Barrow boy

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Barrow boy is a British expression with two meanings, occupational and social. Street traders since the 19th century (and perhaps earlier) sold seasonal goods (especially vegetables) from two-wheeled barrows.[1] London street traders were called costermongers (from costard, the mediaeval word for apple) and more generally barrow boys, since anything could be sold from a barrow (including clothes, crockery, etc.)

London's banks and investment brokerages were since their foundation privileged enclaves of wealth and high social standing. After modernization in the 1980s[2] they ceased to be reserves of class privilege, and employed Cockneys of proven ability as traders; such staff might be sneered at as "barrow boys" by traditionalist bankers or brokers.[3]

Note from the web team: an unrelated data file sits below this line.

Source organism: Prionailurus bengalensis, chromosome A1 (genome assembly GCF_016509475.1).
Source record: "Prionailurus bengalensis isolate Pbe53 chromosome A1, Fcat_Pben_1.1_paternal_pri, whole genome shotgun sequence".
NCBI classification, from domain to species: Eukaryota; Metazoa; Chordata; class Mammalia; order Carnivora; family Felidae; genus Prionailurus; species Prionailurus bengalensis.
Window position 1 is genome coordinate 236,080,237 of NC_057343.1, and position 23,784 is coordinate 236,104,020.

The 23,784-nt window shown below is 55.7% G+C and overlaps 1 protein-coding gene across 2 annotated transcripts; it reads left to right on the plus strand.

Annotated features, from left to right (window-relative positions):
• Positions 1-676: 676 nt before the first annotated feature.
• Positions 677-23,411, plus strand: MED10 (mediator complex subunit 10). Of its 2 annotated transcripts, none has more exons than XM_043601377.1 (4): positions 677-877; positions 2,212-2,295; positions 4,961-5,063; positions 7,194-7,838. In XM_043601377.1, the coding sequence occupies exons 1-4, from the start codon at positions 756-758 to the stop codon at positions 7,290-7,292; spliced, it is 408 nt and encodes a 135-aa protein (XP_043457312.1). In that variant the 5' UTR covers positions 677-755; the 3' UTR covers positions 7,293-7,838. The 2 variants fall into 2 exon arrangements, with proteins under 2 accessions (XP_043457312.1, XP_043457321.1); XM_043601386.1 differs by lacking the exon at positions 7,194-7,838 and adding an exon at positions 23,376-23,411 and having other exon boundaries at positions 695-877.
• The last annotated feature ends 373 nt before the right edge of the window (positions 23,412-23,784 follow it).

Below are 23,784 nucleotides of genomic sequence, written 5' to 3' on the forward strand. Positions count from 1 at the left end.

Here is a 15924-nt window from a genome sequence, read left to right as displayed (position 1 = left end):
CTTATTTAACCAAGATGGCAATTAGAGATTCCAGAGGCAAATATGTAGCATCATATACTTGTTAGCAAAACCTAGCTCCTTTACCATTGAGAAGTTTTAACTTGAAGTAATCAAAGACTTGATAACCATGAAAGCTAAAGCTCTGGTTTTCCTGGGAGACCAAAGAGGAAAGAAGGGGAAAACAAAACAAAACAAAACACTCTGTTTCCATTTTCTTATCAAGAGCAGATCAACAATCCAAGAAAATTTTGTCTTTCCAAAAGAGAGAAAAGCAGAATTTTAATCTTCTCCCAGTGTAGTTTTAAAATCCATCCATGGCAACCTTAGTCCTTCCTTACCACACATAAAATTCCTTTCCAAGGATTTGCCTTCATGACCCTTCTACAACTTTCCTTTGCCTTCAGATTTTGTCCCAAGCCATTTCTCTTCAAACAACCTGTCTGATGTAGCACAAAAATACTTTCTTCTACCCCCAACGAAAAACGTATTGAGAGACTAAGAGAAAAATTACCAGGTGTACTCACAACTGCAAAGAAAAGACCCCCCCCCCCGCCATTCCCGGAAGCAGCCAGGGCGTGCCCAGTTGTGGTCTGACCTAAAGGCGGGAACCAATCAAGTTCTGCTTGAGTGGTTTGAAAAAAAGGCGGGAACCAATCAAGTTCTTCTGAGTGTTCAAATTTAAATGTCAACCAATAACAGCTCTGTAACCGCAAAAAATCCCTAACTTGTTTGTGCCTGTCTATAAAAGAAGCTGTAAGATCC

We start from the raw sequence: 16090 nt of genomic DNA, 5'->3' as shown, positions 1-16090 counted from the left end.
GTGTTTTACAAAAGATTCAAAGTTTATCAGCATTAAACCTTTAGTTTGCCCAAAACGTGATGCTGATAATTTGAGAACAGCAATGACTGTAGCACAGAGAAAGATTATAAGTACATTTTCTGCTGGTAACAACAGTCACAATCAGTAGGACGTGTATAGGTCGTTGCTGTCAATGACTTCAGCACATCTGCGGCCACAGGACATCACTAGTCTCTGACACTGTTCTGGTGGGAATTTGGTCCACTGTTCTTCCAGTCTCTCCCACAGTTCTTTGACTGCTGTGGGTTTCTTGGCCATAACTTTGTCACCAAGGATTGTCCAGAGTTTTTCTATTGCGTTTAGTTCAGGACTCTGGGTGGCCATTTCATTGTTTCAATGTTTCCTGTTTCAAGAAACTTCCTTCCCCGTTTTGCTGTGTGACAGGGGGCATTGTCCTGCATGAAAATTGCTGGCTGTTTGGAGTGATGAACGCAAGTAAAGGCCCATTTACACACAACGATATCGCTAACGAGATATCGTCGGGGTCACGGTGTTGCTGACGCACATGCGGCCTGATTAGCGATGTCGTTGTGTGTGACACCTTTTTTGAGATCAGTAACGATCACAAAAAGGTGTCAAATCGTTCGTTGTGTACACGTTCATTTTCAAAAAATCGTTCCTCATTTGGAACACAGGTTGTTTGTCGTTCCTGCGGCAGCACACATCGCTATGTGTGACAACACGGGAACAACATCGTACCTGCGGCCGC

In British mountain rescue terminology, a barrow boy is the person who guides a stretcher during a crag (steep rugged mass of rock) rescue.[4] Conventionally there are two barrow boys, one at each end of a horizontal stretcher (though it may be vertical) which may contain a casualty. The barrow boys may operate on fixed or moving ropes, and guide the progress of the stretcher to safer ground.

In more generic terms, a Barrow boy may also refer to a boy from a place called Barrow.

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